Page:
HomeInsightsCan Facebook ever become the go to content provider for sports fans?

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Facebook has been rumoured to be announcing a TV-like service for months. With news of major sports rightsholders, such as Major League Baseball and La Liga, signing deals with the social network, the sports industry has been waiting to see whether Facebook’s new offering could catapult it near the top of the list of those digital platforms shaking up the traditional sports TV market.

Last week saw the launch of Facebook’s Watch tab, a dedicated video channel within users’ profiles. It aims to build a community around users’ favourite shows – providing video suggestions based on the viewing habits of users’ friends and encouraging sharing. Whilst “live sports” was listed by Zuckerberg as content that he hopes will find a home on Watch, the service has not been labelled as a sports offering. Amateur video, motivational talks and comedy all feature, which on first glance, makes Watch sound more like YouTube than Netflix.

Whilst YouTube has a large video library, Facebook’s aim is not to recommend on the basis of what users watch – instead, recommendations are based on what’s popular within a given user’s community. This adds an edge of personalisation that YouTube, or Netflix for that matter, cannot match. However, as people primarily use Facebook as a social network, it will be interesting to see whether this personalised approach converts social media users into video consumers and, in particular, whether Facebook (which we know is intended to launch on TV apps such as Apple TV), will ever seem like a natural place to watch live sport.

We do know that the number of subscribers to traditional TV are in decline and we also know that, according to a forecast by Cisco, video is likely to make up 82% of internet traffic by 2021. With figures like that, it is understandable that Facebook wants to look at new ways to increase its share of the digital advertising market. Compelling and engaging video content will be key in driving these advertising revenues for Facebook and so, perhaps the addition of sports content (in most cases, already being produced to a high standard) is an obvious move.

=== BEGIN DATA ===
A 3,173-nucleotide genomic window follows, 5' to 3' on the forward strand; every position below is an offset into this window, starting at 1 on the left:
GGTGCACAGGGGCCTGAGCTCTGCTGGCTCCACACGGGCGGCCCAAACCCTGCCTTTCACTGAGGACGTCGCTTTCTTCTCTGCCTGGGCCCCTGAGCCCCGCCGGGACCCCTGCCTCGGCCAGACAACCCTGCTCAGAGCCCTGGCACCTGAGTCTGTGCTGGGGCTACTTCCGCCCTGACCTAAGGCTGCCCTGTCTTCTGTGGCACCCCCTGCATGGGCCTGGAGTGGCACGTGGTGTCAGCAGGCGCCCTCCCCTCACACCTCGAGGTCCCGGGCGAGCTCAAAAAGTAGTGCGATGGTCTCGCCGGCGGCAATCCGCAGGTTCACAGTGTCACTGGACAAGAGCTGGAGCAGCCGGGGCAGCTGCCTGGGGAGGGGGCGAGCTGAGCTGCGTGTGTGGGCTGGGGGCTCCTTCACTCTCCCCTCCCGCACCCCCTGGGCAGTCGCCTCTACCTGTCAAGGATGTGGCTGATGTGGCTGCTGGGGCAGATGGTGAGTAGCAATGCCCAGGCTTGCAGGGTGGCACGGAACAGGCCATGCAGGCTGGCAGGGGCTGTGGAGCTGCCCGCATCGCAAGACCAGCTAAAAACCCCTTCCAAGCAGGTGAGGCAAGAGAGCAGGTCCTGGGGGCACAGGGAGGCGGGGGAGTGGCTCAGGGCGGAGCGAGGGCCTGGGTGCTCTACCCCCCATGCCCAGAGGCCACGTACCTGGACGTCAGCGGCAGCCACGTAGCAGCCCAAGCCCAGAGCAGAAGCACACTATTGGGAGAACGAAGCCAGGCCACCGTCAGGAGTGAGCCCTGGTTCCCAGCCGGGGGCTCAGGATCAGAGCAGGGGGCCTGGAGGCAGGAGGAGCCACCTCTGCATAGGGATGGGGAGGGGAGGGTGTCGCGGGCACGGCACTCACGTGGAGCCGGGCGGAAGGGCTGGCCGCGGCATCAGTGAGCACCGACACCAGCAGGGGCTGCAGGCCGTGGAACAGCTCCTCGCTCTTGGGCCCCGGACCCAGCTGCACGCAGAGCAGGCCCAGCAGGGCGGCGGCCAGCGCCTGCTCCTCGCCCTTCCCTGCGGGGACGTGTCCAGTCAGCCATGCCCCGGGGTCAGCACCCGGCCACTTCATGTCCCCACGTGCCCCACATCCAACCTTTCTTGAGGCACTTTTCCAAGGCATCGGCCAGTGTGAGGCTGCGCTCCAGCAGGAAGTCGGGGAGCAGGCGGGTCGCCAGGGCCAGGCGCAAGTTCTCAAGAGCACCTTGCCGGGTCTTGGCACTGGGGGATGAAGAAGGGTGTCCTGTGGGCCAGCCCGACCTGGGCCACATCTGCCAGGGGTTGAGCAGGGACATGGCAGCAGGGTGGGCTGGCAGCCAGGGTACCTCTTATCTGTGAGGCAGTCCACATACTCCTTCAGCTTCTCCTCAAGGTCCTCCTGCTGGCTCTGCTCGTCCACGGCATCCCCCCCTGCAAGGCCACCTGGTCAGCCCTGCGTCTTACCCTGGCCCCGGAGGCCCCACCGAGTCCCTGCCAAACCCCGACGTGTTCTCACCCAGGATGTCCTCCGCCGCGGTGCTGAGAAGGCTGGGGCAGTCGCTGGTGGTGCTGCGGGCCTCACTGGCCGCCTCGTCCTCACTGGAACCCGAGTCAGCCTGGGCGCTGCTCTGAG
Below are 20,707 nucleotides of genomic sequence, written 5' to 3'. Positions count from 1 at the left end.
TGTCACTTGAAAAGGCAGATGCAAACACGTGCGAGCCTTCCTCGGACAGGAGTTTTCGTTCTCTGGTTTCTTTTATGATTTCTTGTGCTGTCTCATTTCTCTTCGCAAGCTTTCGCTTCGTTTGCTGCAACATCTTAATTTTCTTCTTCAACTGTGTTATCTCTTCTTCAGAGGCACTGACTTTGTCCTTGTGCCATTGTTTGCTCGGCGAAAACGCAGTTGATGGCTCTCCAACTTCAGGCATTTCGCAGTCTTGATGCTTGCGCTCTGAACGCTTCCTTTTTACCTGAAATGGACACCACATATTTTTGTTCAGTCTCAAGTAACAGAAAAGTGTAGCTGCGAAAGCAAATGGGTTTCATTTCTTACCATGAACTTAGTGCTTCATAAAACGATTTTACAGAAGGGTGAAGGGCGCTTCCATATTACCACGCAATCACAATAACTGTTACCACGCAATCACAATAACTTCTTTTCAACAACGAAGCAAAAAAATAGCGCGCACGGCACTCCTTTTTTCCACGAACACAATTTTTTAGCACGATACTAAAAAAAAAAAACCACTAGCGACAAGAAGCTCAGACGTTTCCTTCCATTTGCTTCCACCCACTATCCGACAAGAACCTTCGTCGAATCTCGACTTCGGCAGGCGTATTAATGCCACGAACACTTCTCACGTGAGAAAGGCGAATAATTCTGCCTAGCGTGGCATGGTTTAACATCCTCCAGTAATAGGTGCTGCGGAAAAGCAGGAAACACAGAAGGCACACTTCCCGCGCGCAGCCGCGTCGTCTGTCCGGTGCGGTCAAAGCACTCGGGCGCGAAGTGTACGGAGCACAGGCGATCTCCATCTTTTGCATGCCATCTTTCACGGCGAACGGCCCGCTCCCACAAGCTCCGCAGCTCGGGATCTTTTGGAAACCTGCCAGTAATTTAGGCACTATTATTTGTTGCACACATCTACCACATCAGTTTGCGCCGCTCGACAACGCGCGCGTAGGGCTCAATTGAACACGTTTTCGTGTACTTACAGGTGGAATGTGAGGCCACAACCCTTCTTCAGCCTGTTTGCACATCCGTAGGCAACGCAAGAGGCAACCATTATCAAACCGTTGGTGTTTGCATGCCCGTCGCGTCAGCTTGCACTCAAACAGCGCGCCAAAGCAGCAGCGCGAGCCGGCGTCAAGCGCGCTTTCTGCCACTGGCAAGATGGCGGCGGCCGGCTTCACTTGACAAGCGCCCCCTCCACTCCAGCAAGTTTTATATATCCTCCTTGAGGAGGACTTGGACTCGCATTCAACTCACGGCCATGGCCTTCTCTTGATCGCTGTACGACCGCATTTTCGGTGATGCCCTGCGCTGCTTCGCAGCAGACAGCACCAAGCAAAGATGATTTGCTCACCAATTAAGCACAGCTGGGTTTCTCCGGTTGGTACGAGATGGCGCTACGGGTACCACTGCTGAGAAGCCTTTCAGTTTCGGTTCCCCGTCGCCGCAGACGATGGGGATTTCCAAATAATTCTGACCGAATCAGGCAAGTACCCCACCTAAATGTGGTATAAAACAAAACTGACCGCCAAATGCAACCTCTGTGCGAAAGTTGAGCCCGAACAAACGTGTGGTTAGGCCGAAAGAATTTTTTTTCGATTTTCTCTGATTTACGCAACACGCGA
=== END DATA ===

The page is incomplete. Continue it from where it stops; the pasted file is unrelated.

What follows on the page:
We expect the MLB games to be available via Watch, along with the other sports content Facebook acquired this year, such as Major League Soccer and the World Surf League events. What will be particularly interesting is whether there is an increase in partnerships between Facebook and other broadcasters. We saw Fox Sports partner with Facebook earlier in the year to distribute UEFA Champions’ League in the US via Facebook Live but whilst Facebook was “thrilled” to be able to show these matches, Fox was clear that it saw the social media giant “helping Fox to grow European soccer in the United States“. With two billion monthly users it’s plain to see why Facebook is an attractive platform to grow fans, but whether it will be the go-to place to consume sports content, and be able to generate the revenues rightsholders have come to expect, only time will tell.